Monday, September 29, 2008

The Banking Crisis, Teshuvah, and Rosh Hashanah

Even in Israel we hear about the financial crisis plaguing US banks and sending shockwaves around the world. The combination of the devaluation of the dollar combined with the drop in the stock market has especially affected the poorest of Israelis, who count on donations from the US to make ends meet, as noted in this piece in the Jerusalem Post. (And not all of them learn in Kollel. Many are just poor.)
So, we all breathed a sigh of relief when the US government announced a massive bailout plan aimed at stemming the crisis, relieving the pressure on the banking industry, and returning Wall Street to normal. Many pundits - both political and financial from across the spectrum have come to agree that no matter how distasteful the bailout seems to be, non-intervention on the part of the government would bring even greater pain and calamity than the cost of the bailout.
It sounds true. But the bailout still bothers me - not because of my conservative "small-government" leanings. Rather, the bailout bugs me because of teshuvah - or the lack of it.

Rambam, along with so many other authorities, divide the process of repentance into a series of steps. First, one must regret one's past. Then I have to abandon the sin -- in essence, stop sinning. I must also confess my sin, either before God, if it's a ritual sin, or to my fellow man, if I harmed him in some way. Finally, I must definitively decide to never again return to my sinful ways. I must make a commitment never to transgress that sin again in the future. Without any one of these components, one cannot call himself truly "repentant." There is no real teshuvah. After all, can one truly call himself repentant if he doesn't regret his behavior? Or if he cannot commit himself to change in the future? Each and every component carries critical weight; without it teshuvah is lacking and faulty.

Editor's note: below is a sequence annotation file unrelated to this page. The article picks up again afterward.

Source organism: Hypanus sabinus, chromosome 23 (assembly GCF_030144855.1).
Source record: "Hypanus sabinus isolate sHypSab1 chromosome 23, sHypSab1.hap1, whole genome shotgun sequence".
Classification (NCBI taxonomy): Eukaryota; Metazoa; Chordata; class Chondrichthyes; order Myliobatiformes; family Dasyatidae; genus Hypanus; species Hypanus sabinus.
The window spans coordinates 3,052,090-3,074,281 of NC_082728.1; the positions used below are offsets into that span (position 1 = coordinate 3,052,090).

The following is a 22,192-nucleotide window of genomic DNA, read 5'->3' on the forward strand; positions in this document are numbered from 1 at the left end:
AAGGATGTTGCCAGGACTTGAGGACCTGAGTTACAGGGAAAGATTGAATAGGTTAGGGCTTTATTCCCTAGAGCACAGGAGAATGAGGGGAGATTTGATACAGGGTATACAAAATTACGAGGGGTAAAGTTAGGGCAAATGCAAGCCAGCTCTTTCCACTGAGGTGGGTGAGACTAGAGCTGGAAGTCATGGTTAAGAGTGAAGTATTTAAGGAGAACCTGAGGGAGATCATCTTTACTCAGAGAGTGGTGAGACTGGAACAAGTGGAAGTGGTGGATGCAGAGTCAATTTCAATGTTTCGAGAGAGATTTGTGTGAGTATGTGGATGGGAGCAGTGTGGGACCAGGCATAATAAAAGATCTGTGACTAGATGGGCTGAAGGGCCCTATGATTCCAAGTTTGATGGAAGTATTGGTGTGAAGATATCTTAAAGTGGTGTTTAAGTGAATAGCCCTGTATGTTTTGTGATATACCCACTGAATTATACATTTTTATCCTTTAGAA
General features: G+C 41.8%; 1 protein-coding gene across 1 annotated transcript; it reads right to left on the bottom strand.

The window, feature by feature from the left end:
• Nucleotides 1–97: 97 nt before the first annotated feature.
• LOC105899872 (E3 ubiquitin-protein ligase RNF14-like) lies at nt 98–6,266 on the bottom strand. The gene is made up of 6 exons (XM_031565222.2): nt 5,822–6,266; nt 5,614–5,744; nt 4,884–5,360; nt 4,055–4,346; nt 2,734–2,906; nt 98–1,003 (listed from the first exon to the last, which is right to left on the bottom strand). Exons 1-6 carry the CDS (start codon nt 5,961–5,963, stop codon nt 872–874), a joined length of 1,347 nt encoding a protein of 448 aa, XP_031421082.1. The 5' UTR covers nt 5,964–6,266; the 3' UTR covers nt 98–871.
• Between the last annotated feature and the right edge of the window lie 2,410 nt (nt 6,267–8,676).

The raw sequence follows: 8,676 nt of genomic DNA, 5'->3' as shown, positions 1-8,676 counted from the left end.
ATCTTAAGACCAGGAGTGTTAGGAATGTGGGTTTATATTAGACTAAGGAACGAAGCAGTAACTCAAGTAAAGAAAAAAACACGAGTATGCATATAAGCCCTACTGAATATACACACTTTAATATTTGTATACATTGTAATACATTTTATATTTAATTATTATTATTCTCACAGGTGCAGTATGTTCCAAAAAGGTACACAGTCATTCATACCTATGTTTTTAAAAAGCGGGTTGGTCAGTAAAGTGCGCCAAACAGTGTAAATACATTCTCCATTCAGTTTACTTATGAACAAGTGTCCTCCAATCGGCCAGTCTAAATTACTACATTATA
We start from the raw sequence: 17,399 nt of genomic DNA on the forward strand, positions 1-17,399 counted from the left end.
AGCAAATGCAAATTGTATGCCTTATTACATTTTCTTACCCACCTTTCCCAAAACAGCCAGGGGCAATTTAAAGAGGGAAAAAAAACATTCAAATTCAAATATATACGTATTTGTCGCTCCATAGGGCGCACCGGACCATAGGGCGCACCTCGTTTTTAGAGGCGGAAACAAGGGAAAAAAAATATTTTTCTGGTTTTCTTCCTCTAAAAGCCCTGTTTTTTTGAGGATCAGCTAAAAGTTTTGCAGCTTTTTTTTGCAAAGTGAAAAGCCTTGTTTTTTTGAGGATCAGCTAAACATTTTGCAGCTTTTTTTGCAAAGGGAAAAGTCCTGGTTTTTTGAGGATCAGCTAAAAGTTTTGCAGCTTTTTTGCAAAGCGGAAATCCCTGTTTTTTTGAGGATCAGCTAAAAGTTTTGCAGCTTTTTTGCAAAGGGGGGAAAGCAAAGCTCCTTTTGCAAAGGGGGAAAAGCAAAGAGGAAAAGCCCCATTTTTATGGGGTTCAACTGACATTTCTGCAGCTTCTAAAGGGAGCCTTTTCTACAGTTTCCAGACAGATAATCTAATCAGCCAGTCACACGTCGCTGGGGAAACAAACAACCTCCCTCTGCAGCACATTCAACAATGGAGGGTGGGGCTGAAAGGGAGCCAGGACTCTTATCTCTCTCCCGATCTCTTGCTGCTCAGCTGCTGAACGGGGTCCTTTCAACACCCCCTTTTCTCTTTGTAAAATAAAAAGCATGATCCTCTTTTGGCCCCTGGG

What then is the sin of the banking crisis plaguing Wall Street? Who is the guilty party - the sinner that must repent? While one might want to point the finger at some executive, who made the bad bets that sealed his or her bank's fate, that's only partly true. To my mind, we are all guilty. We're guilty of trying to transform a system designed to foster economic vitality and growth into a monetary printing press. We didn't just want our investments to grow. We wanted them to skyrocket, because normal, slow growth wasn't enough. In essence, we have been guilty of the cardinal sin of greed.
For some reason, I've always been a "buy and hold" kind of investor. My uncle bought me two shares of Dow Chemical for my Bar Mitzvah, and I've still got them. Only now they're six shares and worth several times their original value. But that type of investing doesn't really work right now. You see, investors aren't interested in slow growth; they're interested in meteoric growth. They don't want to know that you've made money for the past forty years. They want to see that you've got a plan to make significantly more money in the near future, or else your stock isn't worth holding on to -- and then it's not worth that much at all.
Shareholders get it, as do corporate executives, so they take steps that might not be in their long-term best interest to spur short-term growth. They front-end their stock options, and don't make plans for a viable long term future. I owned UPS for five years. UPS is a great company; it serves a need worldwide, and makes money year after year. And yet, its stock is worth less now than it was when I bought it. That's the world of investing in which we live today.